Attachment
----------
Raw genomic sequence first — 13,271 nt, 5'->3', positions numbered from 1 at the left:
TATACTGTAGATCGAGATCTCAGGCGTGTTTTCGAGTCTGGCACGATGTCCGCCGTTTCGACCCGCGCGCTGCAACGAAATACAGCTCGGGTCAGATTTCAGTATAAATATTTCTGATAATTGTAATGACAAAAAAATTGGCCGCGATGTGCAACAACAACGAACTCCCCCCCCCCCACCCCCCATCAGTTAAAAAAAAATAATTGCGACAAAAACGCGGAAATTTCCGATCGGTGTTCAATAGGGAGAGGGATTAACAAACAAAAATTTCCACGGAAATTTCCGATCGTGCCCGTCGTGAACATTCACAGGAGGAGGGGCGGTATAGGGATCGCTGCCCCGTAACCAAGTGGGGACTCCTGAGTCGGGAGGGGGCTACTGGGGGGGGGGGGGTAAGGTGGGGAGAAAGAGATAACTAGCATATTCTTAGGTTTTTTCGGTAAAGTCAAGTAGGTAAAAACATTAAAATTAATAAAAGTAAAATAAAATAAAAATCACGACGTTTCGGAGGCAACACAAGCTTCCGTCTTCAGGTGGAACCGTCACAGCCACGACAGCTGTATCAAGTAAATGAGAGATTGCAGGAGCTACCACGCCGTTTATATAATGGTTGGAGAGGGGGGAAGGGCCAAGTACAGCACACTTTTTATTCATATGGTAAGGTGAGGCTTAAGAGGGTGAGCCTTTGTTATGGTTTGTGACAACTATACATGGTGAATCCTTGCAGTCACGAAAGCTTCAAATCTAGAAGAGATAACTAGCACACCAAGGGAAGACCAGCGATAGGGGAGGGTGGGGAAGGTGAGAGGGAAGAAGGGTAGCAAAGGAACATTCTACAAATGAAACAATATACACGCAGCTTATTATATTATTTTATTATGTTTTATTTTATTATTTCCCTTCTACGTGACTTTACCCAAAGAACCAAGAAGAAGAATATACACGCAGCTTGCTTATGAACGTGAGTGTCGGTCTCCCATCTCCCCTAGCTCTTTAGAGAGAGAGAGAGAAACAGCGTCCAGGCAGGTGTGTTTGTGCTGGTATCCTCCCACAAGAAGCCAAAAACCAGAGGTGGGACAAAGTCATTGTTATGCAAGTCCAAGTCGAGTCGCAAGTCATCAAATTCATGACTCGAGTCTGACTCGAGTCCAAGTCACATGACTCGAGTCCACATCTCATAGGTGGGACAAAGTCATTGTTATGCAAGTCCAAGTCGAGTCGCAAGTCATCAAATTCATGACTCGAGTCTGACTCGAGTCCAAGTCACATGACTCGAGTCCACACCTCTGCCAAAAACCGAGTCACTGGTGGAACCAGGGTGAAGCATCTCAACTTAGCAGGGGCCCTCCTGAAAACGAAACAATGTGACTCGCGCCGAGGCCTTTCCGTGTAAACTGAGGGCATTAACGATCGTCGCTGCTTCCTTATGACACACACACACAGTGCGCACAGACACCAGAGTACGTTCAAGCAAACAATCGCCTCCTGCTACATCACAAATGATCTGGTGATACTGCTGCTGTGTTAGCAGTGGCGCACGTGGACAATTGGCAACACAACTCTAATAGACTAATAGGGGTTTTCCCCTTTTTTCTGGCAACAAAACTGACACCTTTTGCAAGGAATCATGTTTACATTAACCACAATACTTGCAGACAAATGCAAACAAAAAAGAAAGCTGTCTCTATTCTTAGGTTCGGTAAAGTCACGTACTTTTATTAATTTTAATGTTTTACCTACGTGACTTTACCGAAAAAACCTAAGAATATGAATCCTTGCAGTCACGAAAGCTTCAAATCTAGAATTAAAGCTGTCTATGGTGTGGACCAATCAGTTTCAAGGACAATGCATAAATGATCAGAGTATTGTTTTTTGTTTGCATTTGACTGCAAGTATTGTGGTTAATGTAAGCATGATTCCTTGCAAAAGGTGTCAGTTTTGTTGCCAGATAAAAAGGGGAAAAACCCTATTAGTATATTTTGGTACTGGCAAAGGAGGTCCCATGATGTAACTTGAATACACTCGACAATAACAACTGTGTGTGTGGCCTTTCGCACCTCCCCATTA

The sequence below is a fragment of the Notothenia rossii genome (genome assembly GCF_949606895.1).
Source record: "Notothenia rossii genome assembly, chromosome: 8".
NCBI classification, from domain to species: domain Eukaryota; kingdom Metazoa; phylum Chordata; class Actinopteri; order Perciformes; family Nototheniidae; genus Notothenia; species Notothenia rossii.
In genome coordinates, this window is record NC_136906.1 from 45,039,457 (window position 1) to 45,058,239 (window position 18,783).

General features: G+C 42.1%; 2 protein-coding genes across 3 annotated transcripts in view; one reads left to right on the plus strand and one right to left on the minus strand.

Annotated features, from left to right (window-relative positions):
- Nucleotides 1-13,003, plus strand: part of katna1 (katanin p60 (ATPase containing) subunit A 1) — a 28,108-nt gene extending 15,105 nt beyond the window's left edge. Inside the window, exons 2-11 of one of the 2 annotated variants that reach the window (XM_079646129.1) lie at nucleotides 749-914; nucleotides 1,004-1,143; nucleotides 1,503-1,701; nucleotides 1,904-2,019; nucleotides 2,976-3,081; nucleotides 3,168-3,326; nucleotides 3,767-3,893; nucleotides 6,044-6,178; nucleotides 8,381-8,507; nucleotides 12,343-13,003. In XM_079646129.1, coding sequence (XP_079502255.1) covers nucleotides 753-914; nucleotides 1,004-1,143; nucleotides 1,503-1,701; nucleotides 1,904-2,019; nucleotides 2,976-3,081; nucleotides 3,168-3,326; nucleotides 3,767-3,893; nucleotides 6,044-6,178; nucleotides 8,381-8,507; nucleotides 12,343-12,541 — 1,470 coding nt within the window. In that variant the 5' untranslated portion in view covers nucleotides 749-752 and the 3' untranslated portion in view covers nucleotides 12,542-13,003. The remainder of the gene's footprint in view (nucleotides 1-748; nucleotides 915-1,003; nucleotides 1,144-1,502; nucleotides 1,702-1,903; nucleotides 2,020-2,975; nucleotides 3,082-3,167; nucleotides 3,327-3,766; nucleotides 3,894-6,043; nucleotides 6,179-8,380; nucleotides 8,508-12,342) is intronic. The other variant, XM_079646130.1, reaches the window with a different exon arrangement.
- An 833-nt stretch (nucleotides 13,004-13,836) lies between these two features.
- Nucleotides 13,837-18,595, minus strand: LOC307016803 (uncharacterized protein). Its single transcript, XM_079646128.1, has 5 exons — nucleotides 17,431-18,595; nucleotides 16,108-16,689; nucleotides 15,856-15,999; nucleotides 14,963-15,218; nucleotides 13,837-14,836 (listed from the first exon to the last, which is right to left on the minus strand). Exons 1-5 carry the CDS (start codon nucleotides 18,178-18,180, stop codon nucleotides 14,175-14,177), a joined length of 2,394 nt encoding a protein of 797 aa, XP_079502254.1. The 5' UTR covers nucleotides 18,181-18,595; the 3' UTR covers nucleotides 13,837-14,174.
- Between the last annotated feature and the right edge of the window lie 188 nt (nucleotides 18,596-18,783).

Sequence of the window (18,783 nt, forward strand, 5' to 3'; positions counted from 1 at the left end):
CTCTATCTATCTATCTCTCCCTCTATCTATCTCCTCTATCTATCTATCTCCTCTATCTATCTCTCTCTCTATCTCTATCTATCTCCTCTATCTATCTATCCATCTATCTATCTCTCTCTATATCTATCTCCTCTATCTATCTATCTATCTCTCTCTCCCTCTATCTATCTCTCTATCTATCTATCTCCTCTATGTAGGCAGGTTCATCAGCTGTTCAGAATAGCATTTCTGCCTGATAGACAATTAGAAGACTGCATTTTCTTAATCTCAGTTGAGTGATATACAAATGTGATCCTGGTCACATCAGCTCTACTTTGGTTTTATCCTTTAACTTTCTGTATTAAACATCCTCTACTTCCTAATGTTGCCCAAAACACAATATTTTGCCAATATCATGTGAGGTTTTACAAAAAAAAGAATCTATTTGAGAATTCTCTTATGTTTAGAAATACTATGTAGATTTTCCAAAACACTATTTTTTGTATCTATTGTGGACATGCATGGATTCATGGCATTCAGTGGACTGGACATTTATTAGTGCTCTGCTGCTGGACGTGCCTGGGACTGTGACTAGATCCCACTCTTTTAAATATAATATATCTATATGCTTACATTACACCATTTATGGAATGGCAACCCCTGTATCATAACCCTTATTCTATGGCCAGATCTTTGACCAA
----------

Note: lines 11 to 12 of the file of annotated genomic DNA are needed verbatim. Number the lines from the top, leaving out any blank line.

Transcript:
- Nucleotides 13,837-18,595, minus strand: LOC307016803 (uncharacterized protein). Its single transcript, XM_079646128.1, has 5 exons — nucleotides 17,431-18,595; nucleotides 16,108-16,689; nucleotides 15,856-15,999; nucleotides 14,963-15,218; nucleotides 13,837-14,836 (listed from the first exon to the last, which is right to left on the minus strand). Exons 1-5 carry the CDS (start codon nucleotides 18,178-18,180, stop codon nucleotides 14,175-14,177), a joined length of 2,394 nt encoding a protein of 797 aa, XP_079502254.1. The 5' UTR covers nucleotides 18,181-18,595; the 3' UTR covers nucleotides 13,837-14,174.
- Between the last annotated feature and the right edge of the window lie 188 nt (nucleotides 18,596-18,783).